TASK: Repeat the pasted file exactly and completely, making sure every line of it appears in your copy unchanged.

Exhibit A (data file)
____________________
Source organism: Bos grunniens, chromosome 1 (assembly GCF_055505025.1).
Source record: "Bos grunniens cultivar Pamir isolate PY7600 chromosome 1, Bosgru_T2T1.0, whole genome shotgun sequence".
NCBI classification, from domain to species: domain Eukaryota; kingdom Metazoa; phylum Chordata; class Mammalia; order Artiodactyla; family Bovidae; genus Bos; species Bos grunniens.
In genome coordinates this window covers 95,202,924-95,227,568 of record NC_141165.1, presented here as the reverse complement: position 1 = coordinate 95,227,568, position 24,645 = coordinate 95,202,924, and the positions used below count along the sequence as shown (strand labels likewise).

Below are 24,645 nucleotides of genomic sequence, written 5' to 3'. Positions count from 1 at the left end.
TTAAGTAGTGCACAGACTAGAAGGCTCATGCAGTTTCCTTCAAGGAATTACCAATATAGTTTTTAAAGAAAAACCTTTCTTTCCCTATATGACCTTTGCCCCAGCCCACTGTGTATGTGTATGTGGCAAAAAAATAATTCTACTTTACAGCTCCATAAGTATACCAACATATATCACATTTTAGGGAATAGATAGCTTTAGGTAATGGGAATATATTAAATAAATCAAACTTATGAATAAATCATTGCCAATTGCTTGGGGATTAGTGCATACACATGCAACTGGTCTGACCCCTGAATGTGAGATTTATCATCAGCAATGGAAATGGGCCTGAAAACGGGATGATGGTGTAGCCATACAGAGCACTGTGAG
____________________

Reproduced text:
Source organism: Bos grunniens, chromosome 1 (assembly GCF_055505025.1).
Source record: "Bos grunniens cultivar Pamir isolate PY7600 chromosome 1, Bosgru_T2T1.0, whole genome shotgun sequence".
NCBI classification, from domain to species: domain Eukaryota; kingdom Metazoa; phylum Chordata; class Mammalia; order Artiodactyla; family Bovidae; genus Bos; species Bos grunniens.
In genome coordinates this window covers 95,202,924-95,227,568 of record NC_141165.1, presented here as the reverse complement: position 1 = coordinate 95,227,568, position 24,645 = coordinate 95,202,924, and the positions used below count along the sequence as shown (strand labels likewise).

Below are 24,645 nucleotides of genomic sequence, written 5' to 3'. Positions count from 1 at the left end.
TTAAGTAGTGCACAGACTAGAAGGCTCATGCAGTTTCCTTCAAGGAATTACCAATATAGTTTTTAAAGAAAAACCTTTCTTTCCCTATATGACCTTTGCCCCAGCCCACTGTGTATGTGTATGTGGCAAAAAAATAATTCTACTTTACAGCTCCATAAGTATACCAACATATATCACATTTTAGGGAATAGATAGCTTTAGGTAATGGGAATATATTAAATAAATCAAACTTATGAATAAATCATTGCCAATTGCTTGGGGATTAGTGCATACACATGCAACTGGTCTGACCCCTGAATGTGAGATTTATCATCAGCAATGGAAATGGGCCTGAAAACGGGATGATGGTGTAGCCATACAGAGCACTGTGAG